Jaffa Cakes are small cakes which were originally introduced to the British public in the 1920s by the McVitie's Biscuit Company. The cakes have a sponge cake on bottom, orange bit in the middle, and dark chocolate on top. Many people from the United Kingdom have become quite fond of Jaffa Cakes, and a number of companies have tried to capitalize on the phenomenon by making their own versions.
There are three parts to the Jaffa Cake: a sponge cake-like layer, a layer of orange jelly, and a coating of dark chocolate. These cakes are designed to be circular and bite sized, and the lightweight sponge cake can be deceptive; consumers often find themselves eating more Jaffa Cakes than they had intended. McVitie's makes several sizes of cakes, and has offered an array of limited-edition variations with fillings like lime and berry. The classic orange Jaffas remain a consistent seller, however, and the brand is the fourth best seller in the market.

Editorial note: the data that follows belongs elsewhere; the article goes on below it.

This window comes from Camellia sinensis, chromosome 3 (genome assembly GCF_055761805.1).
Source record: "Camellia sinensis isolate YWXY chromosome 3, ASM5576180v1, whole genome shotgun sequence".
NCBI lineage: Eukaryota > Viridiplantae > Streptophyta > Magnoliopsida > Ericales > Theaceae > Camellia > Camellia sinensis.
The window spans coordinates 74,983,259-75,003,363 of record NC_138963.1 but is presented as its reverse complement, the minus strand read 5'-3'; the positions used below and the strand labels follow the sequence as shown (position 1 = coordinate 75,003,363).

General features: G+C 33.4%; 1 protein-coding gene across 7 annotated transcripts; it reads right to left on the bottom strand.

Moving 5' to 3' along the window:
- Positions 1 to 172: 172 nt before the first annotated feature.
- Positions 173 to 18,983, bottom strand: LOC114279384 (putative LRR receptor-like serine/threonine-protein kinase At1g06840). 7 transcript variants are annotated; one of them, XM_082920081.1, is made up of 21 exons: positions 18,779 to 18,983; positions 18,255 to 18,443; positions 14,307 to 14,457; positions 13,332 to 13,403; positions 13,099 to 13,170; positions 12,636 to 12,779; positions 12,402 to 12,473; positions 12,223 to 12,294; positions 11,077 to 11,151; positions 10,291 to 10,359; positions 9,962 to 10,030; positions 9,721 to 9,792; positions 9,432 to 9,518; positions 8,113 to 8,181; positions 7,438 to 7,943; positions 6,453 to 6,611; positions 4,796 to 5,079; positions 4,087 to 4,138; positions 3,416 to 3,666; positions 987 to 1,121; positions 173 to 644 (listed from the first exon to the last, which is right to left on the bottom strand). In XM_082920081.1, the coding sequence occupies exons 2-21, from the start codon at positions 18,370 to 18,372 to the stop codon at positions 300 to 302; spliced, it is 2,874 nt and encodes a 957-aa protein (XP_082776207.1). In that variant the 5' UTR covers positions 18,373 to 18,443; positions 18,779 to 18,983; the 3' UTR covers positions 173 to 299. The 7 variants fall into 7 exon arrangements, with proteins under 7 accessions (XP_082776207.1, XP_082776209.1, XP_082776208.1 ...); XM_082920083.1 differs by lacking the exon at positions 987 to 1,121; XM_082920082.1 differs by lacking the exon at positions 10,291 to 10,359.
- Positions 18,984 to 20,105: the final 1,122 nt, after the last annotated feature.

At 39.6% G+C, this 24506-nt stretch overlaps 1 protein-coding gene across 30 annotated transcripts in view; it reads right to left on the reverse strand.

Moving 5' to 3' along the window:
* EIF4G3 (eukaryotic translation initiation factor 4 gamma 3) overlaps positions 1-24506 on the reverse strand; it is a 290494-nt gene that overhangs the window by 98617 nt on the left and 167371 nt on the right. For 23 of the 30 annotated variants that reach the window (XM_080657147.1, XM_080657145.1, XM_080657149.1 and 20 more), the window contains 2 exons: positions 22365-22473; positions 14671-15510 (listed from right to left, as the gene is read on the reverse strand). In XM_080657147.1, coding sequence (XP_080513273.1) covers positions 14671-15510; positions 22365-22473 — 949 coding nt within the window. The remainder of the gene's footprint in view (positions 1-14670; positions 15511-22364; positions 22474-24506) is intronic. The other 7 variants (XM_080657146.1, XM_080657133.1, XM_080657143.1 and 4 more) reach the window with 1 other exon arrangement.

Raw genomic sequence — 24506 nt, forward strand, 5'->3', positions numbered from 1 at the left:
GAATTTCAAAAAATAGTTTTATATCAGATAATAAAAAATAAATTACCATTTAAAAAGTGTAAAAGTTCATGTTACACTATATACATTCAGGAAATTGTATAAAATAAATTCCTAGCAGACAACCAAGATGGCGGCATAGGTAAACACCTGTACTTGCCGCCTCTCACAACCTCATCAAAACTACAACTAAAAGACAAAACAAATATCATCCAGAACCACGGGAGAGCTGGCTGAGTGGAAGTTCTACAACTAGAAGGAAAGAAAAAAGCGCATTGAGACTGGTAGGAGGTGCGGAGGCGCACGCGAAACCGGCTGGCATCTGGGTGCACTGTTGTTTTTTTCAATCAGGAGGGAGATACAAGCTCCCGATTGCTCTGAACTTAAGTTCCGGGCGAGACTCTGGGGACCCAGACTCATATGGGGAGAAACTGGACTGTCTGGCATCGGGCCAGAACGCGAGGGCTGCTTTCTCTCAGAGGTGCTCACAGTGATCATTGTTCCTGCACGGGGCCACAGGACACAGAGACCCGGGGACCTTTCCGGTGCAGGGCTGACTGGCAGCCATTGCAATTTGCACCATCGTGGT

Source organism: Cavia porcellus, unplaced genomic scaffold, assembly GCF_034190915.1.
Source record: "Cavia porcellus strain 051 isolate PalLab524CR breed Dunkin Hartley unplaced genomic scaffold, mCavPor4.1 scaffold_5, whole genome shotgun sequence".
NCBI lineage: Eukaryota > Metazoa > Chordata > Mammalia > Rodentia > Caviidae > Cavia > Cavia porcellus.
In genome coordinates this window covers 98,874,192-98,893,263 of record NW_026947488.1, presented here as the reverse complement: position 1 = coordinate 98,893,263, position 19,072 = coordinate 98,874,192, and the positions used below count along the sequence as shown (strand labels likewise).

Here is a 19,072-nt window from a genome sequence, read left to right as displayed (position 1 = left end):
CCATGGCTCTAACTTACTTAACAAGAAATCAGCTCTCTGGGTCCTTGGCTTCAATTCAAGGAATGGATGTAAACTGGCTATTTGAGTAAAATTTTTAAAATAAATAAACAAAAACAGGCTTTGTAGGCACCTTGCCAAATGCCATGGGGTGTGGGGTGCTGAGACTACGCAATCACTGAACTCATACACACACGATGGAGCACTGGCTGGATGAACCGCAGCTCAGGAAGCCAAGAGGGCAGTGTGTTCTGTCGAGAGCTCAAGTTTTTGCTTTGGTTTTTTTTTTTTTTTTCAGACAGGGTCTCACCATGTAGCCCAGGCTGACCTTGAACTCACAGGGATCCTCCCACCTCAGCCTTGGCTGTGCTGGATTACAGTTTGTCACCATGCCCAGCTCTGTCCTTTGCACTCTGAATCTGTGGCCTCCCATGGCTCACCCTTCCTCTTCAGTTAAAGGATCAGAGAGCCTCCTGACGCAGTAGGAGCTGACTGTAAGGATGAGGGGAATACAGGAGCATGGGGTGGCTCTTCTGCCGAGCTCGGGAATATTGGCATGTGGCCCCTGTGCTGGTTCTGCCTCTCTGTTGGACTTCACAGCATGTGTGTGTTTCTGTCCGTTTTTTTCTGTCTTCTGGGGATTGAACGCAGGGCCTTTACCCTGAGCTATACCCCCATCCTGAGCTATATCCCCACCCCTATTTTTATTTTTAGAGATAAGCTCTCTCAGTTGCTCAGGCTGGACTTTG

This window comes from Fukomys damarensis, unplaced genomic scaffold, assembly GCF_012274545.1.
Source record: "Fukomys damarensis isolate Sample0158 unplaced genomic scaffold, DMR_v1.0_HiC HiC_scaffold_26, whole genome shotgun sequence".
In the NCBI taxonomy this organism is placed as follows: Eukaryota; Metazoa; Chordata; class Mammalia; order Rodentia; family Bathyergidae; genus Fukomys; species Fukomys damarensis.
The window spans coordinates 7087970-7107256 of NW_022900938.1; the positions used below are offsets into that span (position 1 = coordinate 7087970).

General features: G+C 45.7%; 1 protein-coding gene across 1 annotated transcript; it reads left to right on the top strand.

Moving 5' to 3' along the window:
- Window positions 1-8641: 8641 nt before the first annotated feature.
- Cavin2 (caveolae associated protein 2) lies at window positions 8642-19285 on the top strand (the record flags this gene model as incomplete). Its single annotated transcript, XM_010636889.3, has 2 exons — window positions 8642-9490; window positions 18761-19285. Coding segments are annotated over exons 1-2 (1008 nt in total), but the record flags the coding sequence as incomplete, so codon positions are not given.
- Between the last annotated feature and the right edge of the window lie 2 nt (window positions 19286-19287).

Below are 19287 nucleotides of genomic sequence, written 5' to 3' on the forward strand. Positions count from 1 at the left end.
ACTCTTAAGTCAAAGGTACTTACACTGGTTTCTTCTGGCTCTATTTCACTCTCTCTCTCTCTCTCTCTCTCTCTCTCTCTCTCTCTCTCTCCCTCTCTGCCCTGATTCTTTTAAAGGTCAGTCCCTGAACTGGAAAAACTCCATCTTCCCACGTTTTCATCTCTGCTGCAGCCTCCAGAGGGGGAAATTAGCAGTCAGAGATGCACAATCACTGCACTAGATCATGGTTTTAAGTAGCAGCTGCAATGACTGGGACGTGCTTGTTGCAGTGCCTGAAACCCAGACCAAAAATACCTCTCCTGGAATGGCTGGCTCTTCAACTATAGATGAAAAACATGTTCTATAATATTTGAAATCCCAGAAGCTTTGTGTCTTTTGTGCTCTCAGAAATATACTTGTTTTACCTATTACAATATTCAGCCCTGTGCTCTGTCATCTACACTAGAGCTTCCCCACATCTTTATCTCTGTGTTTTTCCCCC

These cakes are named for Jaffa oranges, which are sweet oranges native to Israel. The exact composition of the "smashing orange bit" in the middle of Jaffa Cakes is a bit of a mystery, although it originally was a combination of apricot pulp, tangerine oil, and sugar. Jaffa Cakes are a marriage of flavors, combining slightly bitter dark chocolate with complementary sweet orange flavor and a neutral base of sponge cake.
The precise identity of the Jaffa Cake as a cake or cookie, also known as a biscuit in the United Kingdom, has been a topic of heated debate. In fact, McVitie's once found itself in court defending the identity of the Jaffa Cake as a cake, not a biscuit. While this debate might seem unimportant, rates of taxation for cakes and cookies are different in the United Kingdom, so for McVitie's, this was a very serious issue.
Jaffa Cakes are classified as cakes on the grounds that they are soft when fresh and they turn hard when stale. McVitie's actually brought a giant Jaffa Cake to the courthouse for the trial as a demonstration piece to defend the Jaffa Cake's honor. Despite the eventual court verdict in the matter, the debate still continues, with many people arguing that the Jaffa Cake is really a biscuit, based on its size and composition.